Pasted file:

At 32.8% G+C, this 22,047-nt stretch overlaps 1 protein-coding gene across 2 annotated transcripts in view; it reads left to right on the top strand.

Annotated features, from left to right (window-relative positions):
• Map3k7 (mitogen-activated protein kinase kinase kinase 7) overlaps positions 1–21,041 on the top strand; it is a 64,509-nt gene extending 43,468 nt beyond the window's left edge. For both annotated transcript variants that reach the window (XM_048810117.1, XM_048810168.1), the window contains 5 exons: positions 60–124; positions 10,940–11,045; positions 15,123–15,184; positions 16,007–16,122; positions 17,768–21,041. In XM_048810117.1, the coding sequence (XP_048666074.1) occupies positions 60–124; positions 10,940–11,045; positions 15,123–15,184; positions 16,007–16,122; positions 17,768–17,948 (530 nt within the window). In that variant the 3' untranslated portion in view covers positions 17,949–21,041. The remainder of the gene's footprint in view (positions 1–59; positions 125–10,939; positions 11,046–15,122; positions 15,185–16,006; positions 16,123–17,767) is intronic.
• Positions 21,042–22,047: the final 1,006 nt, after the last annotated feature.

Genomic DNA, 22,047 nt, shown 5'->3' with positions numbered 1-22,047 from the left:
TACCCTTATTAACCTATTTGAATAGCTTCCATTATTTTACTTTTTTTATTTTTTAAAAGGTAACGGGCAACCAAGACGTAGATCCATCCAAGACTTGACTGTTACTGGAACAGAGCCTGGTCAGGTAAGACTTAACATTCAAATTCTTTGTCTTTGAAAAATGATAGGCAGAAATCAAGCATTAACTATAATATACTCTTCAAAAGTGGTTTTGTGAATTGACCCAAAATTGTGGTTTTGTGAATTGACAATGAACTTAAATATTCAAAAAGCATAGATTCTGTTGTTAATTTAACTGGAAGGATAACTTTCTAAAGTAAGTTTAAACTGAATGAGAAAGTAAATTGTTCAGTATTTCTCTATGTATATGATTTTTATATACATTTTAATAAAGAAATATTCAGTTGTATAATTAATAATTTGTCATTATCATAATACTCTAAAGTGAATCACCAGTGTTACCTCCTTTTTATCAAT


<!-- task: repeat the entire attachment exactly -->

At 32.8% G+C, this 22,047-nt stretch overlaps 1 protein-coding gene across 2 annotated transcripts in view; it reads left to right on the top strand.

Annotated features, from left to right (window-relative positions):
• Map3k7 (mitogen-activated protein kinase kinase kinase 7) overlaps positions 1–21,041 on the top strand; it is a 64,509-nt gene extending 43,468 nt beyond the window's left edge. For both annotated transcript variants that reach the window (XM_048810117.1, XM_048810168.1), the window contains 5 exons: positions 60–124; positions 10,940–11,045; positions 15,123–15,184; positions 16,007–16,122; positions 17,768–21,041. In XM_048810117.1, the coding sequence (XP_048666074.1) occupies positions 60–124; positions 10,940–11,045; positions 15,123–15,184; positions 16,007–16,122; positions 17,768–17,948 (530 nt within the window). In that variant the 3' untranslated portion in view covers positions 17,949–21,041. The remainder of the gene's footprint in view (positions 1–59; positions 125–10,939; positions 11,046–15,122; positions 15,185–16,006; positions 16,123–17,767) is intronic.
• Positions 21,042–22,047: the final 1,006 nt, after the last annotated feature.

Genomic DNA, 22,047 nt, shown 5'->3' with positions numbered 1-22,047 from the left:
TACCCTTATTAACCTATTTGAATAGCTTCCATTATTTTACTTTTTTTATTTTTTAAAAGGTAACGGGCAACCAAGACGTAGATCCATCCAAGACTTGACTGTTACTGGAACAGAGCCTGGTCAGGTAAGACTTAACATTCAAATTCTTTGTCTTTGAAAAATGATAGGCAGAAATCAAGCATTAACTATAATATACTCTTCAAAAGTGGTTTTGTGAATTGACCCAAAATTGTGGTTTTGTGAATTGACAATGAACTTAAATATTCAAAAAGCATAGATTCTGTTGTTAATTTAACTGGAAGGATAACTTTCTAAAGTAAGTTTAAACTGAATGAGAAAGTAAATTGTTCAGTATTTCTCTATGTATATGATTTTTATATACATTTTAATAAAGAAATATTCAGTTGTATAATTAATAATTTGTCATTATCATAATACTCTAAAGTGAATCACCAGTGTTACCTCCTTTTTATCAAT